This year’s theme for Day of Pink is: Let’s Say Game Over to Cyberbullying. Whether in our workplaces or virtual workspaces, school or our online classroom spaces during remote learning, communities or on social media, bullying is a serious problem. While online spaces and social media have connected us as we reduce in-person gatherings and stay apart, we know that these spaces are not always safe – and the pandemic has worsened inequalities and given rise to new incidents of bullying and violence that need to be challenged. Three in 10 respondents reported harassment in the workplace, and almost a third of all respondents reported experiences of online harassment, in a recent study conducted by Statistics Canada on the experiences of discrimination during the COVID-19 pandemic. CUPE has a long history fighting for equality and the right for every worker to be safe from bullying and harassment, and we continue to be leaders as a union in advocating for safer communities and equal access to public services.
CUPE members working with LGBTQ2+ seniors know the particular challenges this community faces. This year, CUPE has released a report, co-written with Egale and Carleton University, on safer public services for LGBTQ2+ workers and LGBTQ2+ service users. The report finds that working conditions for LGBTQ2+ workers are related to service conditions for LGBTQ2+ clients, and vice versa. It also identifies several promising practices to make public services more inclusive for LGBTQ2+ workers and service users, including employment equity and safety standards tied to funding.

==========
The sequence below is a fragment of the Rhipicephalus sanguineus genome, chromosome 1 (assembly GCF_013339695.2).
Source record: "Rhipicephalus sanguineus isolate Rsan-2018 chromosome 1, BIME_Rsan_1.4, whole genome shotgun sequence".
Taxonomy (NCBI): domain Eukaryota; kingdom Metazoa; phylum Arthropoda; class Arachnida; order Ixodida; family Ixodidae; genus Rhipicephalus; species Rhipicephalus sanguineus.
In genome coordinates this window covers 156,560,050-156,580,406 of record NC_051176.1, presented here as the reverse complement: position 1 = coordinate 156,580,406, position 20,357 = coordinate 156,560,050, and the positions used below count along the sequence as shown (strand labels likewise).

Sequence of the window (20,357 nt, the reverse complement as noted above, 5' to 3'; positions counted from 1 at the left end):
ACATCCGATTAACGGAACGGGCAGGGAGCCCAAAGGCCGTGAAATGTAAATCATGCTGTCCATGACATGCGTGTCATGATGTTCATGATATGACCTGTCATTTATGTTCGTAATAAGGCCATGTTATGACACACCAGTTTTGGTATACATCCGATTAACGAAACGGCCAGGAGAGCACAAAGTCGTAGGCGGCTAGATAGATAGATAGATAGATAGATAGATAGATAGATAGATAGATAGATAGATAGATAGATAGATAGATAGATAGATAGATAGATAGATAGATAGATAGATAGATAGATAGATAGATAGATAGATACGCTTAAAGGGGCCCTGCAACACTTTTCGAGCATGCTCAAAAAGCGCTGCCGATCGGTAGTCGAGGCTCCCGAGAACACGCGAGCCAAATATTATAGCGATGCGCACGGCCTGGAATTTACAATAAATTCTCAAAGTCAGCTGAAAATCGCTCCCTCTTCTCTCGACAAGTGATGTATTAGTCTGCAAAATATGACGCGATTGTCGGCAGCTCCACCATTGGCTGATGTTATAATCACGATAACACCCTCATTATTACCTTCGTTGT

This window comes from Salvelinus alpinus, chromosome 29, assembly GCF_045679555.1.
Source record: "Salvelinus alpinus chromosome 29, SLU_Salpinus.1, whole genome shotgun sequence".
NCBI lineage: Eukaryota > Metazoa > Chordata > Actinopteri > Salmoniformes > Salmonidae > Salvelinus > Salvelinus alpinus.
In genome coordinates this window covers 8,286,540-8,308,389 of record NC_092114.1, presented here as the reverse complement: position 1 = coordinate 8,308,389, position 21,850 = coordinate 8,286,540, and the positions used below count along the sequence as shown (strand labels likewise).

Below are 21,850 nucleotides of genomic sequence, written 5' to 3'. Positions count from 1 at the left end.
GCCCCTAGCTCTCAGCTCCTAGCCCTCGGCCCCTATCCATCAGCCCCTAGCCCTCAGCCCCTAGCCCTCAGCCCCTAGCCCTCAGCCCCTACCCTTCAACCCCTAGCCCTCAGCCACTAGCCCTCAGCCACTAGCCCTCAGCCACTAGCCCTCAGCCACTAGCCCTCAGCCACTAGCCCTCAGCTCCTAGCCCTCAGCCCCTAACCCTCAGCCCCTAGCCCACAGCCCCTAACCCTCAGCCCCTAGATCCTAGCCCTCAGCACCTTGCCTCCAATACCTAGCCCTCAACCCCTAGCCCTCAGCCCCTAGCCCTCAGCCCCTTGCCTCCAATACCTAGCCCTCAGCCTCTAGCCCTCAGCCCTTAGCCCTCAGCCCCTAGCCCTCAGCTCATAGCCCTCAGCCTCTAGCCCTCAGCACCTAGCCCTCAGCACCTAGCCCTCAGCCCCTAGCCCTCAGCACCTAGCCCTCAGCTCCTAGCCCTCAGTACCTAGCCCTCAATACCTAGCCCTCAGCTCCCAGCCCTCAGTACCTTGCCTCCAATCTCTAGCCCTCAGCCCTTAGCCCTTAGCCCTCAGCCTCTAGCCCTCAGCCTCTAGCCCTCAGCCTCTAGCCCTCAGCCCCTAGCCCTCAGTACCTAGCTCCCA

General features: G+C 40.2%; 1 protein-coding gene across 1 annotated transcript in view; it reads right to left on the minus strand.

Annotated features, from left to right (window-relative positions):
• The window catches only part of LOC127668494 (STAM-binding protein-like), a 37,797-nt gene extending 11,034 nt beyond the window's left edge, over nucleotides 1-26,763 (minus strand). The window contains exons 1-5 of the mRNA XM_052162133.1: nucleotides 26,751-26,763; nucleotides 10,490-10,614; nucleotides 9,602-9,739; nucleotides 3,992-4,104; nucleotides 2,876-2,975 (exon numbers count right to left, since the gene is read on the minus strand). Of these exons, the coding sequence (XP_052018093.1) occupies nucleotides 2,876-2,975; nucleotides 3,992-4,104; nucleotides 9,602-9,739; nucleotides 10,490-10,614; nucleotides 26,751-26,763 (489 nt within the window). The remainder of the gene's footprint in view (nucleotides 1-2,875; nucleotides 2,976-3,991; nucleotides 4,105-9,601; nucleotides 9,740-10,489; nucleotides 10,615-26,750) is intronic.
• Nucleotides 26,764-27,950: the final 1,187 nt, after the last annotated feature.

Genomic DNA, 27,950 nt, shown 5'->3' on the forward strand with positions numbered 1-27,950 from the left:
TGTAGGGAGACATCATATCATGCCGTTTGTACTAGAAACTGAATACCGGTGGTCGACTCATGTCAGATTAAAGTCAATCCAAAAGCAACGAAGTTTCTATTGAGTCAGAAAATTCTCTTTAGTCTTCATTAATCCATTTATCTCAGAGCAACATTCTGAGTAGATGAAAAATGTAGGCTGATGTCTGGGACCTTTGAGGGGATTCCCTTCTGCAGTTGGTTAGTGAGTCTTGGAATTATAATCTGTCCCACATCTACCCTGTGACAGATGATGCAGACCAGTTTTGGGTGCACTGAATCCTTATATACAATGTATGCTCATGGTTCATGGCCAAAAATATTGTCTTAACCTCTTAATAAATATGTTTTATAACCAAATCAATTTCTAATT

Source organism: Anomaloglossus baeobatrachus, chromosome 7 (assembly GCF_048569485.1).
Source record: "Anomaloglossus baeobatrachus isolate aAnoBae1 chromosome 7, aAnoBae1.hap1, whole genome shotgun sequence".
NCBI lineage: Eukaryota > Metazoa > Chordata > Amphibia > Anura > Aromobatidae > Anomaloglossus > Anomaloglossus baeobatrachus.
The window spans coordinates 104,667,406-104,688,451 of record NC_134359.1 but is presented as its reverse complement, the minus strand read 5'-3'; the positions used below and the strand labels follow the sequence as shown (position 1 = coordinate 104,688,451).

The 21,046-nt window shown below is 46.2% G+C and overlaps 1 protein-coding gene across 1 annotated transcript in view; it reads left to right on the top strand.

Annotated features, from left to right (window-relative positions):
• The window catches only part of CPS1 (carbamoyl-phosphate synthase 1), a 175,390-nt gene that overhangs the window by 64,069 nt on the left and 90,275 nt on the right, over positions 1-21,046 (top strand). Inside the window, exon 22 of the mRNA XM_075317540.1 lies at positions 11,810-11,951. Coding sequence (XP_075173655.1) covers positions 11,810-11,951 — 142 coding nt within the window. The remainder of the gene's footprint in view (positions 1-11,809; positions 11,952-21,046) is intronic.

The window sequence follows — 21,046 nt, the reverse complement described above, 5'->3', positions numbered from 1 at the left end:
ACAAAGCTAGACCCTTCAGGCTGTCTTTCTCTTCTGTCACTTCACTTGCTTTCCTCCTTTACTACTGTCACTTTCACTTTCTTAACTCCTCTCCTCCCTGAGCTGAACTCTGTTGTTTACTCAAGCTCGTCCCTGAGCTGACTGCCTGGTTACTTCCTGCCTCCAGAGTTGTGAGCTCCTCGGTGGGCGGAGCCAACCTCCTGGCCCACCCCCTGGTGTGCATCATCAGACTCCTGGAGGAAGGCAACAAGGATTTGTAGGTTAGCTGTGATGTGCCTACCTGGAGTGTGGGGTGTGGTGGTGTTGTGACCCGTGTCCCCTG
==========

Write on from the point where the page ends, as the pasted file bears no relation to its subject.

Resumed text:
This Day of Pink, let’s take action to challenge bullying and build safer online spaces, communities, and workplaces.
In 2007, the Day of Pink began in the small community of Cambridge, Nova Scotia, when high school students intervened to stop homophobic bullying of a student in their school for wearing pink. The students decided to purchase pink shirts to wear in solidarity, and soon the entire school was wearing pink to take a stand for equality and to prevent homophobic & transphobic bullying.
LINKS AND RESOURCES:
- Allies on gender diversity
- Pronouns and Gender Diversity
- Stop harassment: A guide for CUPE locals
- Checklist for bargaining LGBTQ2+ rights
- Canadian Labour Congress publication: Workers in Transition. A Practical Guide for Union Representatives and Trans Union Members (2019 Edition)
- 50 Years of Struggle: CUPE LGBTQ2+ History
Published by the Division Office /n.m. Cope 342